No government reports in shutdown; economists left in limbo
Shutdown suspends monthly data on jobs
October 4, 2013 8:00 AM
Jim Watson/Agence France-Presse/Getty Images
Park Rangers welcome Korean War veteran Howard Schrowang to the World War II Memorial in Washington, D.C. Following the example set Tuesday by a group of fellow veterans from Mississippi, Honor Flights from Missouri, Illinois and Michigan entered the closed memorial past a blockade erected because of the government shutdown.
By Ann Belser Pittsburgh Post-Gazette
On the first Friday of every month, a host of people are ready at 8:30 a.m. to click into the Bureau of Labor Statistics website.
It is at that moment that the bureau releases some of the most economically sensitive data it has: the monthly report on national employment, which includes the unemployment rate, the number of jobs created and the averages of wages and numbers of hours worked. The information regularly moves the financial markets.
This morning, they don't need to bother.
The partial shutdown of the federal government from the lack of congressional authorization to spend money has caused government agencies to suspend issuing reports.
On Thursday, the Bureau of Labor Statistics said the Employment Situation release would not be issued "due to the lapse in funding." It added that "an alternative release date has not been scheduled."
"I was singing, 'The day the data died,' to the tune of 'American Pie,' " Heidi Shierholz, an economist with Washington D.C.-based policy organization Economic Policy Group, said when the bureau stopped updating its website Tuesday.
The Employment Situation release is just one of the many government reports that will not be issued during the shutdown. Other releases from the Census Bureau, the Bureau of Economic Analysis and the Agriculture Department's Economics, Statistics and Market Information System are also on hold.
Investors use those reports to gauge the health of the economy, real estate companies scan them to see how the housing market is doing, and food producers and farmers rely on them to determine prices.
For casual observers of the economy, the monthly employment report is the star of the economic show.
"The jobs numbers are where the rubber meets the road," Ms. Shierholz said. "They are what tell the macroeconomic policymakers how their decisions are affecting the American people. It's how we know how the economy is really doing."
Usually, in the week before the Labor Department issues its employment report, economists step up and give their own forecasts. The consensus has been often overly optimistic, particularly regarding the number of jobs created.
This week, those forecasts are standing in for the official report.
Economists at PNC Bank expect that the September unemployment rate, when it is finally issued, will remain unchanged from August at 7.3 percent with an increase of 185,000 non-farm jobs.
An economic outlook paper issued by the bank, based on its survey of small and middle-market business owners, said three-quarters of the business owners say they are holding back on hiring because of weak sales, though they were more optimistic about business conditions than they were in August.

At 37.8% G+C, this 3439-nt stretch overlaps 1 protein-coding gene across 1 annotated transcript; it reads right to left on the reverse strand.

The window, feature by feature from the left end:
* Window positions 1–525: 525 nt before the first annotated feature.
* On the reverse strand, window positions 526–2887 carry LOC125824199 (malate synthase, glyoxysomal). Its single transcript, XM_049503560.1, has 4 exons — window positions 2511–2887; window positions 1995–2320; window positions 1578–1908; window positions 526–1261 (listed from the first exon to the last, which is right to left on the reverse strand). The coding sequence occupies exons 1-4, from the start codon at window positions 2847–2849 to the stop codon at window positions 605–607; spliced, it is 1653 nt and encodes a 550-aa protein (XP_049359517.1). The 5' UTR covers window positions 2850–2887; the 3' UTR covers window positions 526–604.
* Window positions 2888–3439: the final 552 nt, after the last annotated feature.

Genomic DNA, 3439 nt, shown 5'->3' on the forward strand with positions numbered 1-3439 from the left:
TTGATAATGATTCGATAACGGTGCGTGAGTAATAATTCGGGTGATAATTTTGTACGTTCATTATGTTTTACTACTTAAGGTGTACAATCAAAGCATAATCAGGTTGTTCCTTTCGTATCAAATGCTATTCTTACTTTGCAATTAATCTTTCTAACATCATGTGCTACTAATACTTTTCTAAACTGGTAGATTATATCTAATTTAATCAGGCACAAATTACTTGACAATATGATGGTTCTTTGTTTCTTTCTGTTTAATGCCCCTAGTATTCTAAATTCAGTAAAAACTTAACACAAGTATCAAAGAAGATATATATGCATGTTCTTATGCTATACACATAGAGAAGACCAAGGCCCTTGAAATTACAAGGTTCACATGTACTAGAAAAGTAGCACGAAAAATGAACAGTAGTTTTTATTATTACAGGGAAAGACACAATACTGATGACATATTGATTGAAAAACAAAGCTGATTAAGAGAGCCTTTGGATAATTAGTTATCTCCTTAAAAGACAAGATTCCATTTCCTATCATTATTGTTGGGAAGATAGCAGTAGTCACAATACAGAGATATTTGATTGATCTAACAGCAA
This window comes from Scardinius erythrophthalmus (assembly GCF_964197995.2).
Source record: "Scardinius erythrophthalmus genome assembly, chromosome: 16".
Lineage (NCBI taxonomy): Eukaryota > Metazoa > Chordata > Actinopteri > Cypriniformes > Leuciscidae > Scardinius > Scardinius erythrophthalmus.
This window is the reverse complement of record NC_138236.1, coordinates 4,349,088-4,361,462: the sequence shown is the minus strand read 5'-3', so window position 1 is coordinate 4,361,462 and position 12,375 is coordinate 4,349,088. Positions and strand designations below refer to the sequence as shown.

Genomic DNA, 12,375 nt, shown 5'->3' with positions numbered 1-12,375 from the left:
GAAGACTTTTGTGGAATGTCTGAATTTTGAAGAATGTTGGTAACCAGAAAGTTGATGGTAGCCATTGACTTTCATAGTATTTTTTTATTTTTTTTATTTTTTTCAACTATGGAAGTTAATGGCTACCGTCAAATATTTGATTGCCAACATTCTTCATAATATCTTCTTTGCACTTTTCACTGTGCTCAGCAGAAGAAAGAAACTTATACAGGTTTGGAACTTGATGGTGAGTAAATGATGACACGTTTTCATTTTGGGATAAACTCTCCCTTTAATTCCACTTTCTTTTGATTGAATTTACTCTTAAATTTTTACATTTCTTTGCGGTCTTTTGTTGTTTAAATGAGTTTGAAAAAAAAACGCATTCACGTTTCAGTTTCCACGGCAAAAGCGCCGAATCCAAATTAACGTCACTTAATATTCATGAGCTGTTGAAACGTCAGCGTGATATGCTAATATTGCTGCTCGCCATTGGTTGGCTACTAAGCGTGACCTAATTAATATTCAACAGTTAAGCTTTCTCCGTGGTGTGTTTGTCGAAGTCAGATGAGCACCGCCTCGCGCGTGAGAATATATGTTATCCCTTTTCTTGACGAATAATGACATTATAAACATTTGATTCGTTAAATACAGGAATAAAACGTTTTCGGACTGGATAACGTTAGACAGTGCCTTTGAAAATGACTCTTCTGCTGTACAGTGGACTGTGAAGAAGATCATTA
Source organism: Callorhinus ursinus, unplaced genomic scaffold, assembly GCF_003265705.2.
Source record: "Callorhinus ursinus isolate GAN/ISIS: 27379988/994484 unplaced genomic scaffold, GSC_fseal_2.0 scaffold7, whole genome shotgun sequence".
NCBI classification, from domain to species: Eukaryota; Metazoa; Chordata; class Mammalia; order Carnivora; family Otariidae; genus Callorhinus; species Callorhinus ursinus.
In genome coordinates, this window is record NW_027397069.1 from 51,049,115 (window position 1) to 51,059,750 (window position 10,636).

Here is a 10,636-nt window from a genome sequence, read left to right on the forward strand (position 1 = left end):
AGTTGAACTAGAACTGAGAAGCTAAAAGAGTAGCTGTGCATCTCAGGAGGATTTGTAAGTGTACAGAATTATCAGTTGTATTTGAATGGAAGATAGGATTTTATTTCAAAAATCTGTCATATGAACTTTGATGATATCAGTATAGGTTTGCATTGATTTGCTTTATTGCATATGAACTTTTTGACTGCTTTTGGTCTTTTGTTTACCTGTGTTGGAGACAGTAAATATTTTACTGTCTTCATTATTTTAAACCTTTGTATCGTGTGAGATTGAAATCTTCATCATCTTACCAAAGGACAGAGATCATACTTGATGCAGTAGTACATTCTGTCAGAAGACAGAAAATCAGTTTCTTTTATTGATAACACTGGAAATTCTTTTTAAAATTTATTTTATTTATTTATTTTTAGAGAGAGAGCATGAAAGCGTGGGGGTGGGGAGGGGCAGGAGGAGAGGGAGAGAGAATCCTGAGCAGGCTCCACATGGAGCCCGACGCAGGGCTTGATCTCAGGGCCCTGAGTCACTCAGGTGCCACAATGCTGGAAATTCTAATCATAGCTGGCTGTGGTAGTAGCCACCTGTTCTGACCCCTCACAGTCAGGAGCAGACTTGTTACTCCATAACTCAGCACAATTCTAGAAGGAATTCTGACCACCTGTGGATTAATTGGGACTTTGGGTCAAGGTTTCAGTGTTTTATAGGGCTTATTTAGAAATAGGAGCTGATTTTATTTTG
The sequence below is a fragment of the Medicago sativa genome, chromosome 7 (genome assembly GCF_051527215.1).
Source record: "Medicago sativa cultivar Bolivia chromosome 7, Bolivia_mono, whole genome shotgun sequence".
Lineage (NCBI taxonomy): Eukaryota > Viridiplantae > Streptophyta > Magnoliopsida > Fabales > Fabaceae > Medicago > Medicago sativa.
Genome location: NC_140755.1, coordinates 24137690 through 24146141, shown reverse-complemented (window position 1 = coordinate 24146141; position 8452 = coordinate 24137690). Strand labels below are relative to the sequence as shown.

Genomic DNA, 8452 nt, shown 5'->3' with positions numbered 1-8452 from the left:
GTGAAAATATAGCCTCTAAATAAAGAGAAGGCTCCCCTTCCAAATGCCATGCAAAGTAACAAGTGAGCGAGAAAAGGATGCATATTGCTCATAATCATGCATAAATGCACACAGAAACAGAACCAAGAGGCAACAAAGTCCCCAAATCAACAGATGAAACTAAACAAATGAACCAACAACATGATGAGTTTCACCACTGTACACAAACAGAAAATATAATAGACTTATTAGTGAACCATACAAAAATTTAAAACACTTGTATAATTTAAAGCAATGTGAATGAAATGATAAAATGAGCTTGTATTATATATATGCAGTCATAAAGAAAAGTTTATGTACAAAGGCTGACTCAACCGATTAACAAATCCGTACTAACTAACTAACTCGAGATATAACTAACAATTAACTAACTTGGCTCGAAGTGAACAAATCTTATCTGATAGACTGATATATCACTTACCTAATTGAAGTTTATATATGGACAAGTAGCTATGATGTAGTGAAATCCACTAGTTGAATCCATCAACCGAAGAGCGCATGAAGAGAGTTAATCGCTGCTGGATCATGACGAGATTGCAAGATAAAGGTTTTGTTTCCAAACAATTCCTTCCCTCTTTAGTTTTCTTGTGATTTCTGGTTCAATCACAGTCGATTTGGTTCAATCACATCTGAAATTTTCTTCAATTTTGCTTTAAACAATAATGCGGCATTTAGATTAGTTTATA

Another group, the Alliance for American Manufacturing in Washington, D.C., is asking people to help it compile its own anecdotal jobs report by sending in their comments on the jobs situation at http://americanmanufacturing.org/MyJobsReport.
While the Labor Department jobs report has the broadest appeal, other government reports are vital for a wide range of industries.
"This [shutdown] is a big deal with respect to information about agriculture," said Jim Dunn, a professor of agricultural economics at Penn State University.
Agricultural economists, commodities traders, farmers and food producers all depend on not just one, but a series of reports, such as the Weekly Weather and Crop Bulletin, which was supposed to come out Tuesday; the National Dairy Products Sales Report, which was due Wednesday; and the weekly Crop Progress Report, which is due out on Monday.
A change in weather, such as a sudden frost or heavy rain, could affect corn or soy bean production or the planting of winter wheat. Without the reports, farmers and traders can't know how crop production halfway across the country might affect prices locally.
Mr. Dunn said that while the "big players" such as Cargill Inc. or Archer Daniels Midland Co. have their own research teams, "the rest of us are kind of without our 'secret' information. It's hard to read the tea leaves if there's no tea."
Ranchers, for instance, look to the National Feeder Cattle Summary from the Agriculture Department's Agriculture Marketing Service to time cattle sales to maximize their return on investment, said Ryan Koory, an economist with IHS Global Insights agricultural services in Columbia, Mo.
His colleague Brandon Kliethermes said the Agriculture Department's reports touch every level of the agricultural markets from producers to exporters.
"It's not just U.S. futures traders who are flying blind. It's also those across the world as well," Mr. Koory said.
While the Bureau of Labor Statistics has left its website up for researching past reports, the Census Bureau and the Bureau of Economic Analysis have replaced their regular home pages with statements that "due to the lapse in government funding, [the websites] will be unavailable until further notice."
Other key government economic reports not issued because of the shutdown are the construction spending report that was due Tuesday and the manufactured goods report that was supposed to come out Thursday.
The longer the government shutdown lasts, the more reports that won't be showing up.
Next week, the schedule calls for government agencies to release reports on the international trade balance, monthly wholesale inventories and advance monthly retail sales.